Sensory Processing Disorder (SPD) is a neurodevelopmental disorder resulting from the brain’s inability to integrate everyday sensory information received from the five senses: touch, vision, sound, smell, and taste.
In addition to the commonly known five senses are two additional senses that are rarely heard of: the vestibular and proprioceptive systems. The vestibular system has functions located in the base of the brain (cerebellum), the upper part of the neck (cervical spine) and the inner ear. It is the “chief regulator” of all incoming sensory information and is considered the most important sensory system. The proprioceptive system is located throughout the spine as well as all other joints of the body. Dysfunction within the sensory integration system can lead to problems with learning, motor skills, behavior, and social and emotional development. It is estimated that as many as 1 in 20 children suffer from SPD.
Some children with SPD are hypersensitive: they feel bombarded by sensory information. These children may appear to be withdrawn socially because they avoid activities that make their brain feel “uncomfortable.” On the other hand, children who are hyposensitive to sensory information may seek out intense sensory experiences in order to “feed” their brain. Complicating the diagnostic process are children who may have a mix of hypersensitive and hyposensitive sensory systems.
Some signs children may exhibit with Sensory Processing Disorder:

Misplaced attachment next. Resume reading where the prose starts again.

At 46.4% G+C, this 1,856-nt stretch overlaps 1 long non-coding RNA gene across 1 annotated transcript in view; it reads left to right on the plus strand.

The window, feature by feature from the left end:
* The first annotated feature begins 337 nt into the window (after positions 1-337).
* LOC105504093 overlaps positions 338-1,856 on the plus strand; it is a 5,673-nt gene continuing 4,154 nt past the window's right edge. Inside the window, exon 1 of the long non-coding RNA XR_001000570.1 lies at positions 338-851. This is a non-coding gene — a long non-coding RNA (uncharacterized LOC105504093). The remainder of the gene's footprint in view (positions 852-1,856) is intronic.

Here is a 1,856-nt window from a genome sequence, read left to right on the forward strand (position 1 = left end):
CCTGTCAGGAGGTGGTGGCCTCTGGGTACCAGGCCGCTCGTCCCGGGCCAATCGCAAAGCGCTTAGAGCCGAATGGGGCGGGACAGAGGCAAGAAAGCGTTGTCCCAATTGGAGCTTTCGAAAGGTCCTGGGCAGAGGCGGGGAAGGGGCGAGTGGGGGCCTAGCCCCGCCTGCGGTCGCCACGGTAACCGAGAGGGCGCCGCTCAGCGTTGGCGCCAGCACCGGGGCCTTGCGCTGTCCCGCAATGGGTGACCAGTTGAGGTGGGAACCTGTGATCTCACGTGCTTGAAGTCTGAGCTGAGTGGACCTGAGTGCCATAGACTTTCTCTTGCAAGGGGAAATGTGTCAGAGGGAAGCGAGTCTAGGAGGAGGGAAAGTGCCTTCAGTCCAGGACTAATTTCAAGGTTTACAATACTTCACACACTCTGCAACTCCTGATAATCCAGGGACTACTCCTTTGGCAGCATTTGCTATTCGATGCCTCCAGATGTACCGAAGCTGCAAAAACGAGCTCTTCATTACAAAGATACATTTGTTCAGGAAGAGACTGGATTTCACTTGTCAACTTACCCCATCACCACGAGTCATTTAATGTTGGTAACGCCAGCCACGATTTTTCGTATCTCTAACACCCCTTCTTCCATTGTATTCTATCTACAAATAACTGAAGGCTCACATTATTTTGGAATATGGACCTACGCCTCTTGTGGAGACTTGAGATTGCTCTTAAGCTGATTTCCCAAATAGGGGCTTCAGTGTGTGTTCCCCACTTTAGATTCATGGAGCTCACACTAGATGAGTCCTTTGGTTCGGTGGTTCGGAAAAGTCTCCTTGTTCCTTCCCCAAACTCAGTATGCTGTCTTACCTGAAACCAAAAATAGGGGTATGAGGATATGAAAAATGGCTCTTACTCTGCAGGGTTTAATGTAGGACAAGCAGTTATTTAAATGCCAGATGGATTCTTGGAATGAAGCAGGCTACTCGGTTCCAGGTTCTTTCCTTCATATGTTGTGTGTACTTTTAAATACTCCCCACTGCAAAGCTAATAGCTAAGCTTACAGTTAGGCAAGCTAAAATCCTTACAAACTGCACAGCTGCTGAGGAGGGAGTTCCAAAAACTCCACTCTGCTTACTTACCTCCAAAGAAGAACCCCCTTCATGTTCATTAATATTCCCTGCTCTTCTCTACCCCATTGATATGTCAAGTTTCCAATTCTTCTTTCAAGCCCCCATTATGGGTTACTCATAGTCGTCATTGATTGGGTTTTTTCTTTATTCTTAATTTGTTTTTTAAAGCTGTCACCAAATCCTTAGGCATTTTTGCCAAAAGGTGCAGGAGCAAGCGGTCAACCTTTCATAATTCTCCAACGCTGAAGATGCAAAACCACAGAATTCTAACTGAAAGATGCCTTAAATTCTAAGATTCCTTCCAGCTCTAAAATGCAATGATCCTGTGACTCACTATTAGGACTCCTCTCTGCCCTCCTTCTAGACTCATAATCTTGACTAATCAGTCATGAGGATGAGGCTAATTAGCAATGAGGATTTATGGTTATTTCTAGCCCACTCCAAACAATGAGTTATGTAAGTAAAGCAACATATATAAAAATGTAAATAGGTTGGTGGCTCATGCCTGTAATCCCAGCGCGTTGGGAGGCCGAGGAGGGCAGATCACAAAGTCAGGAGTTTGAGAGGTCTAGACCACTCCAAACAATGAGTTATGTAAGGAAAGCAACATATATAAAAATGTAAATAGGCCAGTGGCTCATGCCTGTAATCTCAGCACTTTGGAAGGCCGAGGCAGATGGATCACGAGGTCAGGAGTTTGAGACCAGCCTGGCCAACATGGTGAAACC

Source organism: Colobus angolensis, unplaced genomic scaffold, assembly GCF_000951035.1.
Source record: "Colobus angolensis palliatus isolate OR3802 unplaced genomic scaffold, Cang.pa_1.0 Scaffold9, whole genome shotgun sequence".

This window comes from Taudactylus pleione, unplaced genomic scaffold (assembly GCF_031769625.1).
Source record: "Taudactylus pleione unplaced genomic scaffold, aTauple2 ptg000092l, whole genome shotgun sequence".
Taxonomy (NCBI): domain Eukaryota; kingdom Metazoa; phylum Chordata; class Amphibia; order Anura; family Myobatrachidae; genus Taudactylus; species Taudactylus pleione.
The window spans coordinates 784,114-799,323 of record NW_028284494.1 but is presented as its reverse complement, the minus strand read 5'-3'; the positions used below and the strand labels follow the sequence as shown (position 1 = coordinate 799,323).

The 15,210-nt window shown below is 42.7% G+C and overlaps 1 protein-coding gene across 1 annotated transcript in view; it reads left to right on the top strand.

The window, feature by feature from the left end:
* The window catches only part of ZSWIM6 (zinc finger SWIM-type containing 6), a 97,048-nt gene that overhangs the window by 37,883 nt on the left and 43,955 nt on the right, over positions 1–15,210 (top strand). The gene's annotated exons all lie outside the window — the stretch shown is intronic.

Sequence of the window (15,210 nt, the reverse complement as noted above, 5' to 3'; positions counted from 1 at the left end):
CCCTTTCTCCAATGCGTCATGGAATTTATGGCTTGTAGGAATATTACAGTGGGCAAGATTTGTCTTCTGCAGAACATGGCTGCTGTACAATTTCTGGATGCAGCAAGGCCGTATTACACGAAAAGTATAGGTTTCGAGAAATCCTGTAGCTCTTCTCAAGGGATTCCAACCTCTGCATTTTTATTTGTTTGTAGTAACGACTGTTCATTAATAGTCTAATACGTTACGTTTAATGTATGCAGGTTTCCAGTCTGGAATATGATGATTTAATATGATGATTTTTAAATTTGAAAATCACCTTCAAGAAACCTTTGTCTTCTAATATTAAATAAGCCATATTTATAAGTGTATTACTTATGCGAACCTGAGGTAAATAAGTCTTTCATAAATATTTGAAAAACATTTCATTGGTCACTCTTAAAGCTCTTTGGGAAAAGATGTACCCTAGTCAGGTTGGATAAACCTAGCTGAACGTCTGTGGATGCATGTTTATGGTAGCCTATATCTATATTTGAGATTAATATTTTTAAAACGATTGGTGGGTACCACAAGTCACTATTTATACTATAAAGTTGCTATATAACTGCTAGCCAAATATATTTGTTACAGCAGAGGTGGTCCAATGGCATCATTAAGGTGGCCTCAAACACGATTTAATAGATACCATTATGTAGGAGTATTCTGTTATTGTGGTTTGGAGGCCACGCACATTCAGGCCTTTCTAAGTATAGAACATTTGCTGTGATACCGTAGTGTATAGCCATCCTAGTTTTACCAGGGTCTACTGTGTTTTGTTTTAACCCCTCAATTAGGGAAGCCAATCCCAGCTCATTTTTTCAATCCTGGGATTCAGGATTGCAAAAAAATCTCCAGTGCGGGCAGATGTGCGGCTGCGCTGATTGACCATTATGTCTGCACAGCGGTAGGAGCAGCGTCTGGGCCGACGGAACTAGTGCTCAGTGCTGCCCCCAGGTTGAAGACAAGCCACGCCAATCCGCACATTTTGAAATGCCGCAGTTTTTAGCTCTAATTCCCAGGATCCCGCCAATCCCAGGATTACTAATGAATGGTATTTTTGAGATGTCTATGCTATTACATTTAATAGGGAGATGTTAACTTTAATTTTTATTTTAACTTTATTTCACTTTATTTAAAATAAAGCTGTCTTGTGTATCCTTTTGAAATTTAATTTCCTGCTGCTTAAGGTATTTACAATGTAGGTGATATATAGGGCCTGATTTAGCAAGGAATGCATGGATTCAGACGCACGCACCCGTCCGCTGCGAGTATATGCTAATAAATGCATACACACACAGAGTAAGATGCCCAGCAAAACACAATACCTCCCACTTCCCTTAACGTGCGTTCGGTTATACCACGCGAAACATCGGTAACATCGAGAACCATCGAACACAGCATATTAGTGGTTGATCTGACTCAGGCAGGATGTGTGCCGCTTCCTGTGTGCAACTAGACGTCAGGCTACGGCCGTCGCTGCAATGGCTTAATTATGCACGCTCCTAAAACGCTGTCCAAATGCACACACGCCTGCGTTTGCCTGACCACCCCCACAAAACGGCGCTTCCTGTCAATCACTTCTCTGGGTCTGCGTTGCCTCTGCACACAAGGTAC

Touch: Children who have difficulties processing tactile sensory input may appear: anxious, controlling, or aggressive. They may avoid or crave touch, dislike messy play such as finger painting, appear irritated by certain clothing (e.g. tags in shirts) or food textures, appear irritated when someone is in close proximity, often are very active or fidgety, have difficulty manipulating small objects, use their hands to explore objects, or often put objects in their mouth.
Smell: These children may be susceptible to allergies, especially environmental allergies. They may exhibit an excessive need to smell toys, items, or people or they may not like new cloths, toys, or furniture because of the smell. Their behavior or health may deteriorate after cleaning house due to the toxic effect of the cleaning chemicals.
Taste: Children who have trouble processing taste stimuli may be “picky eaters.” They may also exhibit pica, the act of eating non-edible items such as chalk, crayons, dirt, etc.
Vision: Children with sensory processing disorder of the visual system may have difficulty going down stairs; poor hand-eye coordination; pain, watering, or discomfort when required to perform visual work; frequent headaches or stomachaches after visual work or school; or difficulty copying. These children may be unable to read without losing place or aloud. They may also rub their eyes after use.